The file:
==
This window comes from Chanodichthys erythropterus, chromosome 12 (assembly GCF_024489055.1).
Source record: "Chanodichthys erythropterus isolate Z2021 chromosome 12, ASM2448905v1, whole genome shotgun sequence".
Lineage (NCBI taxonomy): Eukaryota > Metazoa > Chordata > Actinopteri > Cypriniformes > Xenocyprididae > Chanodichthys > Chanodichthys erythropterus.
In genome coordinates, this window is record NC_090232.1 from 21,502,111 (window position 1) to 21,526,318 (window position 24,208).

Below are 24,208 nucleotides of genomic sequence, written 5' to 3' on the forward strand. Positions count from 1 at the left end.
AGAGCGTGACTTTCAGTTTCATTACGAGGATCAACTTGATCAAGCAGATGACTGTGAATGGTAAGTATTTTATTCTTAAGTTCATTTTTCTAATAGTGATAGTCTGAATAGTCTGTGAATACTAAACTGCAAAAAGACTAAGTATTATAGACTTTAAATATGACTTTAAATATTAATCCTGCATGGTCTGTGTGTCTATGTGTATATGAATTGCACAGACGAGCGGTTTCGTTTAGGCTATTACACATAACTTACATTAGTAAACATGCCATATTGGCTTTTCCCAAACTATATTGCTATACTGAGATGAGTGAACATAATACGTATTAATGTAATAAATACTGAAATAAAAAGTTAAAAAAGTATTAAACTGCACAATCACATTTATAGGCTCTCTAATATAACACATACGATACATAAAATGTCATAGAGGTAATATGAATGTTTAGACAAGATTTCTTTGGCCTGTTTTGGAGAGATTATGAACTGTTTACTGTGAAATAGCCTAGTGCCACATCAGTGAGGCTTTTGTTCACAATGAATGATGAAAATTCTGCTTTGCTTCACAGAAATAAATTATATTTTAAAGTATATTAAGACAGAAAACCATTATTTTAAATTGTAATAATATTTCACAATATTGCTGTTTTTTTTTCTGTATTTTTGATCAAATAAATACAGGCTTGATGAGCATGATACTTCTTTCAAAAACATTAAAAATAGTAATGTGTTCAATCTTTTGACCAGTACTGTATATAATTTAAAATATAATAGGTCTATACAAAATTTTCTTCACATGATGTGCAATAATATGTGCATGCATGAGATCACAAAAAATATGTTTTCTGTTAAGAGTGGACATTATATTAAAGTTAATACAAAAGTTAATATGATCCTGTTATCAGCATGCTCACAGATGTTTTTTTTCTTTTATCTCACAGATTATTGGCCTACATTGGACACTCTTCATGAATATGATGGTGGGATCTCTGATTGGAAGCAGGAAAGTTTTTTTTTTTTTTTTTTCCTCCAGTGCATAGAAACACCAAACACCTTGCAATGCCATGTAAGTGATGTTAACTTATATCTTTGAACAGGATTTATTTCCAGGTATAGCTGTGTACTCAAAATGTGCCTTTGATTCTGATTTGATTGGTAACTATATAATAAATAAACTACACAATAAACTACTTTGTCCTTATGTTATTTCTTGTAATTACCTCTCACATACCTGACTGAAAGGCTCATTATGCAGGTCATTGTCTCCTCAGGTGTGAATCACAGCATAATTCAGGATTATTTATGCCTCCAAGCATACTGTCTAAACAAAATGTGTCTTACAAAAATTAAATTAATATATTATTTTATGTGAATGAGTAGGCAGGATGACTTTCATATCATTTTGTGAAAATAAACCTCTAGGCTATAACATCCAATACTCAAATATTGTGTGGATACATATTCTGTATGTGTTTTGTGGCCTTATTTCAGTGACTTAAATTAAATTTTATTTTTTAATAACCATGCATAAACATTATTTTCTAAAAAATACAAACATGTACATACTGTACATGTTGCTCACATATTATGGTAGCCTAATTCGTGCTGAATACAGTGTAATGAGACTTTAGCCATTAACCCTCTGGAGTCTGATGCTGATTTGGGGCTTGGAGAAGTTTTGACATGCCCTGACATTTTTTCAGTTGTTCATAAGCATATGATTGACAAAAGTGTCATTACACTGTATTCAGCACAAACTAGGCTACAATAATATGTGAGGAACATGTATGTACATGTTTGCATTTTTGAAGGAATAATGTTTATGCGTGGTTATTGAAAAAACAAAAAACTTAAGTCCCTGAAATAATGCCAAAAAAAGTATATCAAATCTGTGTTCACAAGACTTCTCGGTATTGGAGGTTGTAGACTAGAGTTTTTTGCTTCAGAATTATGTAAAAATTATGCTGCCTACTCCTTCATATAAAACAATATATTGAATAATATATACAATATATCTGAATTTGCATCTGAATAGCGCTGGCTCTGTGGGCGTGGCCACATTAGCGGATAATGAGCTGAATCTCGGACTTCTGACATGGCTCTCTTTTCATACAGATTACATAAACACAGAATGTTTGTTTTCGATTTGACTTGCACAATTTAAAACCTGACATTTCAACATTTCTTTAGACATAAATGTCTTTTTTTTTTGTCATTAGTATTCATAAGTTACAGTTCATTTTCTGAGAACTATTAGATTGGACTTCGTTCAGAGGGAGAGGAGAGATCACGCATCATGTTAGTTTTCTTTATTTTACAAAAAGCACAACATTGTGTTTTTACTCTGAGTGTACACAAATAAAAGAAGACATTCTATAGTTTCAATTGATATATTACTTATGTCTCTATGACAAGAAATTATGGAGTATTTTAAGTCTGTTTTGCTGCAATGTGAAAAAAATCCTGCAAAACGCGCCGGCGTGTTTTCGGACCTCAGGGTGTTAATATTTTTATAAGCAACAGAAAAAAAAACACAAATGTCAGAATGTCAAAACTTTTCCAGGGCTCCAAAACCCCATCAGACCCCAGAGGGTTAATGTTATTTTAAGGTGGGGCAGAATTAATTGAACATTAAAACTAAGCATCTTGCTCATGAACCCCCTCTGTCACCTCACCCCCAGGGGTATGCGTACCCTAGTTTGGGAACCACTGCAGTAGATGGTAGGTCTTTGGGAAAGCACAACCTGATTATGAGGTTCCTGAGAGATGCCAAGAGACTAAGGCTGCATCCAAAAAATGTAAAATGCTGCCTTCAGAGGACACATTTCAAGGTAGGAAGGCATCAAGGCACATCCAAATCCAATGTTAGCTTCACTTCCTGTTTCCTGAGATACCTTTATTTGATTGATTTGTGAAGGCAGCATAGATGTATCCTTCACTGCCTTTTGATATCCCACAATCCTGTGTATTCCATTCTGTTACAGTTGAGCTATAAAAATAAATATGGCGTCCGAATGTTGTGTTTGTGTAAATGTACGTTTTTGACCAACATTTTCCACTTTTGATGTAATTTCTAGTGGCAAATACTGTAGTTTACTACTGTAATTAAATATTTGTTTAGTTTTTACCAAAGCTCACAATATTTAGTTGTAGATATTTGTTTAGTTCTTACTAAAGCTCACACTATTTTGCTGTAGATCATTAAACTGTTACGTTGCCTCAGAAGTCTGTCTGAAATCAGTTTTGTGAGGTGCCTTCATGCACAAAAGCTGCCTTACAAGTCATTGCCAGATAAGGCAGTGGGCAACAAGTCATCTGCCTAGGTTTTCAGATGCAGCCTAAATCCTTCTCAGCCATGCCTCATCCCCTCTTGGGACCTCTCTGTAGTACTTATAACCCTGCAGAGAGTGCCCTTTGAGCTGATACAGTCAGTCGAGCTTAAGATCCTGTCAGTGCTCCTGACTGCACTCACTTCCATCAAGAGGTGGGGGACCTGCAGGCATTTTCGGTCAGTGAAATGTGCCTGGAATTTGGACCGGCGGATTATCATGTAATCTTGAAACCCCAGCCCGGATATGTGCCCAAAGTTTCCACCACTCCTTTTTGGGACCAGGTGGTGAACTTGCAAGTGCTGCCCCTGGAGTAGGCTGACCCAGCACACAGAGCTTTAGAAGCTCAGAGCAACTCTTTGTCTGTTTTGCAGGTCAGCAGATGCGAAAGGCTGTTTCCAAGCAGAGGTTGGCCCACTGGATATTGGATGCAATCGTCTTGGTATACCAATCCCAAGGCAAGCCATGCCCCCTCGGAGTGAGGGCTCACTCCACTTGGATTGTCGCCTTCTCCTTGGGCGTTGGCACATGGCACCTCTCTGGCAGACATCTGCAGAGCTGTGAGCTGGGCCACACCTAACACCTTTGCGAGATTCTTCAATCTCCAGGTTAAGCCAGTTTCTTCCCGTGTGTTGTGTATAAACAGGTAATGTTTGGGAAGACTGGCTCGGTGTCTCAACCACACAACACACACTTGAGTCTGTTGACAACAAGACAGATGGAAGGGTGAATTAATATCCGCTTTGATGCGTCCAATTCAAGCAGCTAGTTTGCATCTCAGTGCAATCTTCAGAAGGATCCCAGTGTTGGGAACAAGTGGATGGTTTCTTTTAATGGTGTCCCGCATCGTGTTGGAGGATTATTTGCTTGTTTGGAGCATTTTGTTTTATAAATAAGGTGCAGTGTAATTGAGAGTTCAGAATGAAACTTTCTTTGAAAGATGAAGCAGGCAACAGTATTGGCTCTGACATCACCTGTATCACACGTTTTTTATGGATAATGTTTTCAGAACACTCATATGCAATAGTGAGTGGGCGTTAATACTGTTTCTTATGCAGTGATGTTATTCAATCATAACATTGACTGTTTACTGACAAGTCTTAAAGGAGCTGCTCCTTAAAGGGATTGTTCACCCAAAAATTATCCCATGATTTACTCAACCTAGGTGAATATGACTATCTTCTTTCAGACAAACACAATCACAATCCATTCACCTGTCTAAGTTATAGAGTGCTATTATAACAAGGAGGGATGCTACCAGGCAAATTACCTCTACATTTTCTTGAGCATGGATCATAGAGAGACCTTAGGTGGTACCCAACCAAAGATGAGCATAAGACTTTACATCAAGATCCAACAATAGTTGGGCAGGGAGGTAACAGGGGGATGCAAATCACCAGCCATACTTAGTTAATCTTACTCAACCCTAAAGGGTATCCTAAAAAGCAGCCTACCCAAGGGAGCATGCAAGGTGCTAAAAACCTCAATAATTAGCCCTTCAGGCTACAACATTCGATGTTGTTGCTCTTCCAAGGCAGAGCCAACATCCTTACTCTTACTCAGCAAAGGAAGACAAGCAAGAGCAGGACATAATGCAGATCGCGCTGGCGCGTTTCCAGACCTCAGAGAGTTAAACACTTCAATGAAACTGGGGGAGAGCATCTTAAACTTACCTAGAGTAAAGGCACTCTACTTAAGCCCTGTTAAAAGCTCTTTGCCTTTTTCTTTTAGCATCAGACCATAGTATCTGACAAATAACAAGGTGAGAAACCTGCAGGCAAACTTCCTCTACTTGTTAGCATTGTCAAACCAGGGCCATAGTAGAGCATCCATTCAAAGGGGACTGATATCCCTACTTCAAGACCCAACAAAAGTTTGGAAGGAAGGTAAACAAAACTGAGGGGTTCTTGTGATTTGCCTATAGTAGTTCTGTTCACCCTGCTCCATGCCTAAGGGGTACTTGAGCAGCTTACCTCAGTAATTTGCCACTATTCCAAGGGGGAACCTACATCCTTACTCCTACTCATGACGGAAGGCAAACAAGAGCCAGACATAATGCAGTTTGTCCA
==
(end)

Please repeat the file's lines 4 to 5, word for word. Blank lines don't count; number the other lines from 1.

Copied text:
In genome coordinates, this window is record NC_090232.1 from 21,502,111 (window position 1) to 21,526,318 (window position 24,208).

Below are 24,208 nucleotides of genomic sequence, written 5' to 3' on the forward strand. Positions count from 1 at the left end.